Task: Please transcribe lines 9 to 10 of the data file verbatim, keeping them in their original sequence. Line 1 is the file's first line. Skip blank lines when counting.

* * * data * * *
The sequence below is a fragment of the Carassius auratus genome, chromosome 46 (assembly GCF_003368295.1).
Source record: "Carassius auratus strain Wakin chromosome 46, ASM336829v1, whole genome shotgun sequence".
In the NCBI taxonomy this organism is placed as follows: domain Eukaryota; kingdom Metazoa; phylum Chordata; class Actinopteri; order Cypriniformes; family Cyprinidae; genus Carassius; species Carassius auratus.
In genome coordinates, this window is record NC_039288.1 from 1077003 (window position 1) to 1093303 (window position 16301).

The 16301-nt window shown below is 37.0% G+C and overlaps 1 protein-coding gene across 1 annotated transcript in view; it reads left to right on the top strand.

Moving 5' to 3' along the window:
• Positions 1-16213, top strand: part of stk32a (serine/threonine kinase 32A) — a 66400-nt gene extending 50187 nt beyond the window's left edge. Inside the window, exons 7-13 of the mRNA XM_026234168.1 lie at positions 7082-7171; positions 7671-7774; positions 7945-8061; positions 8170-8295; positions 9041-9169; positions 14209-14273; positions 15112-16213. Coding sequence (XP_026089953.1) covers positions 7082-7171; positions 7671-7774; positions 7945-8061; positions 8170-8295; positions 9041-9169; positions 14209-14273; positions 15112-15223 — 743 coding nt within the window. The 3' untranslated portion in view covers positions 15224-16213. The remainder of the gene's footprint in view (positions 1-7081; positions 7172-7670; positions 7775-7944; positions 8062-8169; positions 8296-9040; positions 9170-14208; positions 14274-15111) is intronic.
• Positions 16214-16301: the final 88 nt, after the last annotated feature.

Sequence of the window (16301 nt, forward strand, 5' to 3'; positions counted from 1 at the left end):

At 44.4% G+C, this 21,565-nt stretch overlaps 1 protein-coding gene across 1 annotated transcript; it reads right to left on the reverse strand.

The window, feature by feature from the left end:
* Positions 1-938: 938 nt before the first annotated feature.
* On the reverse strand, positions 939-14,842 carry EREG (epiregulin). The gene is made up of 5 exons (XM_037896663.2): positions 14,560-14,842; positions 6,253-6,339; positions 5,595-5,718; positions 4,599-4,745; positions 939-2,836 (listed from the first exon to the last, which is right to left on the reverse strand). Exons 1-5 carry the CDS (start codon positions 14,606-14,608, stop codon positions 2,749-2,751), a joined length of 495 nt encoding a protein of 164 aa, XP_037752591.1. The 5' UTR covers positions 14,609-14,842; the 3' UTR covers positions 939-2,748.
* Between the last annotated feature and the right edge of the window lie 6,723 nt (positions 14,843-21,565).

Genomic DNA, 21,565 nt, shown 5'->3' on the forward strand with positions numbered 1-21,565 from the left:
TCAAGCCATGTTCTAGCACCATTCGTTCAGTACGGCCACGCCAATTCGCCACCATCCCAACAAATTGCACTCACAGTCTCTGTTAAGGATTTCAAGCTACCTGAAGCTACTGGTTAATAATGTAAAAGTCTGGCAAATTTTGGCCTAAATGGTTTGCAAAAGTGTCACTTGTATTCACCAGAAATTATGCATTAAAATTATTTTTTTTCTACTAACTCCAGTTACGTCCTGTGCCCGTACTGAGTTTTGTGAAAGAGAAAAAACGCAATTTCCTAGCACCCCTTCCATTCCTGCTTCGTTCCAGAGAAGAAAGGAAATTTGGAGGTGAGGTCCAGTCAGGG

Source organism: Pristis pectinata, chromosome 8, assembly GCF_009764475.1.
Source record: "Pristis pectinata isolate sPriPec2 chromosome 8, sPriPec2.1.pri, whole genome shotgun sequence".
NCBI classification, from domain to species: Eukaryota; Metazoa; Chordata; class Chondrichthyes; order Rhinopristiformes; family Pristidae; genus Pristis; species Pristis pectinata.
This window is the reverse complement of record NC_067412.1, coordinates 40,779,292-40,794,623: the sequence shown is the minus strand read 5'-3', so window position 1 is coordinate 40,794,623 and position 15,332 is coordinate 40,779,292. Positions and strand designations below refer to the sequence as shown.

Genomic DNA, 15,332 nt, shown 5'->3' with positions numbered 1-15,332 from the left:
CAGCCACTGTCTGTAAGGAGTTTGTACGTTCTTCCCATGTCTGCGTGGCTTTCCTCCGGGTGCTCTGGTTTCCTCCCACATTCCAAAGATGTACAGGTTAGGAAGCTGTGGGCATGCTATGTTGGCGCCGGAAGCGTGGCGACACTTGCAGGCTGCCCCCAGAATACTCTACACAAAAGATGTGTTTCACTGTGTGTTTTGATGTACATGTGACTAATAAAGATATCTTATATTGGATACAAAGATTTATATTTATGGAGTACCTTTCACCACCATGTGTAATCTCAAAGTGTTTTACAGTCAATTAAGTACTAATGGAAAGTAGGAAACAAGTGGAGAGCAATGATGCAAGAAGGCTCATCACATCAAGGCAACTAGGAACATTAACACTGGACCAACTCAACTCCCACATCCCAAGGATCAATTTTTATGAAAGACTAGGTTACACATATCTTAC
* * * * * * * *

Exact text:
Sequence of the window (16301 nt, forward strand, 5' to 3'; positions counted from 1 at the left end):

At 44.4% G+C, this 21,565-nt stretch overlaps 1 protein-coding gene across 1 annotated transcript; it reads right to left on the reverse strand.